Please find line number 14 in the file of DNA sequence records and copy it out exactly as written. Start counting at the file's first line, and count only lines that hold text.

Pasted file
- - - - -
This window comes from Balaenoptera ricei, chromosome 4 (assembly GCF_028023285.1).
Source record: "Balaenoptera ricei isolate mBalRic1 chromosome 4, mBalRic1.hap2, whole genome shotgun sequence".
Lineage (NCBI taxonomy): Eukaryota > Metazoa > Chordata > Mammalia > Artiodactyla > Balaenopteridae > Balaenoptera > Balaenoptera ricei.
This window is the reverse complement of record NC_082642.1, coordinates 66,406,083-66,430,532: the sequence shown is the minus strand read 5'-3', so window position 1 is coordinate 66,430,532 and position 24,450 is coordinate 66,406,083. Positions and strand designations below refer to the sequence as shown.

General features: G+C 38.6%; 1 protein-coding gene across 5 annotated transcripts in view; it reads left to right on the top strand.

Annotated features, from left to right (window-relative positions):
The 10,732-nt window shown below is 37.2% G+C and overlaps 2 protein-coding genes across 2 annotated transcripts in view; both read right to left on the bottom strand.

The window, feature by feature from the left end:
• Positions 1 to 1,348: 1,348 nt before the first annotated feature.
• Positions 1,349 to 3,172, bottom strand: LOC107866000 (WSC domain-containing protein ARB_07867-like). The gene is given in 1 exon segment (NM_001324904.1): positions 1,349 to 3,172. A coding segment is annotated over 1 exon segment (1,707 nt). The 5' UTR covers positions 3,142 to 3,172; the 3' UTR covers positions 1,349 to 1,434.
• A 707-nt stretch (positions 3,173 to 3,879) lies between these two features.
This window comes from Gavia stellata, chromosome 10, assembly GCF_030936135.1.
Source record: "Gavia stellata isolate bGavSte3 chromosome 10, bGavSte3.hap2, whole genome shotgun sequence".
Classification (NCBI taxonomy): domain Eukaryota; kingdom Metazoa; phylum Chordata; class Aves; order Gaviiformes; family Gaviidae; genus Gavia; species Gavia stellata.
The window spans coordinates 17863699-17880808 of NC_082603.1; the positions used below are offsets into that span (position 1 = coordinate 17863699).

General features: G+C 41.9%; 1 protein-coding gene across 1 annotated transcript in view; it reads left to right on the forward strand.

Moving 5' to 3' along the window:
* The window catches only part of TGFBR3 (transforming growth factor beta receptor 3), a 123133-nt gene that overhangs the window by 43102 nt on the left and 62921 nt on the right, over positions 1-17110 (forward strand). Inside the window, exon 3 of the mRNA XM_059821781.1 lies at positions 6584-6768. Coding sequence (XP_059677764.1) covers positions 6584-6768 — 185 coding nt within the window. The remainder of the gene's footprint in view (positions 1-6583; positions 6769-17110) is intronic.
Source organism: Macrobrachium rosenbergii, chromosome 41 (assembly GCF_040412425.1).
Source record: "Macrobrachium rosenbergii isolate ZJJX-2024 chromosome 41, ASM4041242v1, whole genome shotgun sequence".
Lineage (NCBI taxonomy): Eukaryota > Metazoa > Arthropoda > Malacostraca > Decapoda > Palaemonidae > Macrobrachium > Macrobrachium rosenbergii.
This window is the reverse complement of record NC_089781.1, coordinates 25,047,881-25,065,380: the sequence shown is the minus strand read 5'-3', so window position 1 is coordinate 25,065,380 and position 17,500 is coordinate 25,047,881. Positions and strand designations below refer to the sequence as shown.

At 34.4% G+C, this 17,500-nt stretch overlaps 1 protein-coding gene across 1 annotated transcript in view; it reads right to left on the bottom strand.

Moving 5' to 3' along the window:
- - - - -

Classification (NCBI taxonomy): domain Eukaryota; kingdom Metazoa; phylum Chordata; class Aves; order Gaviiformes; family Gaviidae; genus Gavia; species Gavia stellata.